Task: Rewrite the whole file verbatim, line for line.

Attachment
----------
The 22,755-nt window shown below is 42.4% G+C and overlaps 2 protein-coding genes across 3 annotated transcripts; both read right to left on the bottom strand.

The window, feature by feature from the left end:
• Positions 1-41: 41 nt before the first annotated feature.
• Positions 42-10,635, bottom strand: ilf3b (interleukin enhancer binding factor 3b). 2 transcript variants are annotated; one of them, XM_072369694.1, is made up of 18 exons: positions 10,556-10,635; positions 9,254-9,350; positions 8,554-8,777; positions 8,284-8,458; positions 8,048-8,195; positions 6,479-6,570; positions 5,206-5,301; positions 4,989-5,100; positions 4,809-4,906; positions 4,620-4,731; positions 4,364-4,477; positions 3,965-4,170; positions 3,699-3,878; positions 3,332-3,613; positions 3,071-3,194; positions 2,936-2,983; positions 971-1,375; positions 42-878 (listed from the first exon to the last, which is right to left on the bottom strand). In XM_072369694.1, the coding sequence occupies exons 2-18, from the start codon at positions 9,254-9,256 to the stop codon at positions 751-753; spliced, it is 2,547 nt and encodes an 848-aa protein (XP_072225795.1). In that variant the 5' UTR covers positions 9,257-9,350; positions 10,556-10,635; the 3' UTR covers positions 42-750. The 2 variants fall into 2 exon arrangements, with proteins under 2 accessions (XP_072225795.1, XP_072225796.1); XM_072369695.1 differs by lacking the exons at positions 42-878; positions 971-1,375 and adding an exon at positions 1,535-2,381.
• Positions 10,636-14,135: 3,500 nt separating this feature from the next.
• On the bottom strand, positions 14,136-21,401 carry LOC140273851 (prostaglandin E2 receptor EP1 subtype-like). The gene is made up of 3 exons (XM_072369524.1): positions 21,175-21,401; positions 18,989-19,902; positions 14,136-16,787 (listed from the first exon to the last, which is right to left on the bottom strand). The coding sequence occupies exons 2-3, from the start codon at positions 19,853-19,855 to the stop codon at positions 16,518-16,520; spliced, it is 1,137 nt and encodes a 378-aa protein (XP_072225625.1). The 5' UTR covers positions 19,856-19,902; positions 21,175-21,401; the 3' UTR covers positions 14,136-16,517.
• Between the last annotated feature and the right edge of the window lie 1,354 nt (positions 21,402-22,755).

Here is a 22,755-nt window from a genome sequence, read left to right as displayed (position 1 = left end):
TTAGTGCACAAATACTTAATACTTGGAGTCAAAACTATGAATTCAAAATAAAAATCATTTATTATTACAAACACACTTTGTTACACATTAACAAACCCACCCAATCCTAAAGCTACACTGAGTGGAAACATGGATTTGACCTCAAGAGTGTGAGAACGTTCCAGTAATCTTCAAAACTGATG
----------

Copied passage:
The 22,755-nt window shown below is 42.4% G+C and overlaps 2 protein-coding genes across 3 annotated transcripts; both read right to left on the bottom strand.

The window, feature by feature from the left end:
• Positions 1-41: 41 nt before the first annotated feature.
• Positions 42-10,635, bottom strand: ilf3b (interleukin enhancer binding factor 3b). 2 transcript variants are annotated; one of them, XM_072369694.1, is made up of 18 exons: positions 10,556-10,635; positions 9,254-9,350; positions 8,554-8,777; positions 8,284-8,458; positions 8,048-8,195; positions 6,479-6,570; positions 5,206-5,301; positions 4,989-5,100; positions 4,809-4,906; positions 4,620-4,731; positions 4,364-4,477; positions 3,965-4,170; positions 3,699-3,878; positions 3,332-3,613; positions 3,071-3,194; positions 2,936-2,983; positions 971-1,375; positions 42-878 (listed from the first exon to the last, which is right to left on the bottom strand). In XM_072369694.1, the coding sequence occupies exons 2-18, from the start codon at positions 9,254-9,256 to the stop codon at positions 751-753; spliced, it is 2,547 nt and encodes an 848-aa protein (XP_072225795.1). In that variant the 5' UTR covers positions 9,257-9,350; positions 10,556-10,635; the 3' UTR covers positions 42-750. The 2 variants fall into 2 exon arrangements, with proteins under 2 accessions (XP_072225795.1, XP_072225796.1); XM_072369695.1 differs by lacking the exons at positions 42-878; positions 971-1,375 and adding an exon at positions 1,535-2,381.
• Positions 10,636-14,135: 3,500 nt separating this feature from the next.
• On the bottom strand, positions 14,136-21,401 carry LOC140273851 (prostaglandin E2 receptor EP1 subtype-like). The gene is made up of 3 exons (XM_072369524.1): positions 21,175-21,401; positions 18,989-19,902; positions 14,136-16,787 (listed from the first exon to the last, which is right to left on the bottom strand). The coding sequence occupies exons 2-3, from the start codon at positions 19,853-19,855 to the stop codon at positions 16,518-16,520; spliced, it is 1,137 nt and encodes a 378-aa protein (XP_072225625.1). The 5' UTR covers positions 19,856-19,902; positions 21,175-21,401; the 3' UTR covers positions 14,136-16,517.
• Between the last annotated feature and the right edge of the window lie 1,354 nt (positions 21,402-22,755).

Here is a 22,755-nt window from a genome sequence, read left to right as displayed (position 1 = left end):
TTAGTGCACAAATACTTAATACTTGGAGTCAAAACTATGAATTCAAAATAAAAATCATTTATTATTACAAACACACTTTGTTACACATTAACAAACCCACCCAATCCTAAAGCTACACTGAGTGGAAACATGGATTTGACCTCAAGAGTGTGAGAACGTTCCAGTAATCTTCAAAACTGATG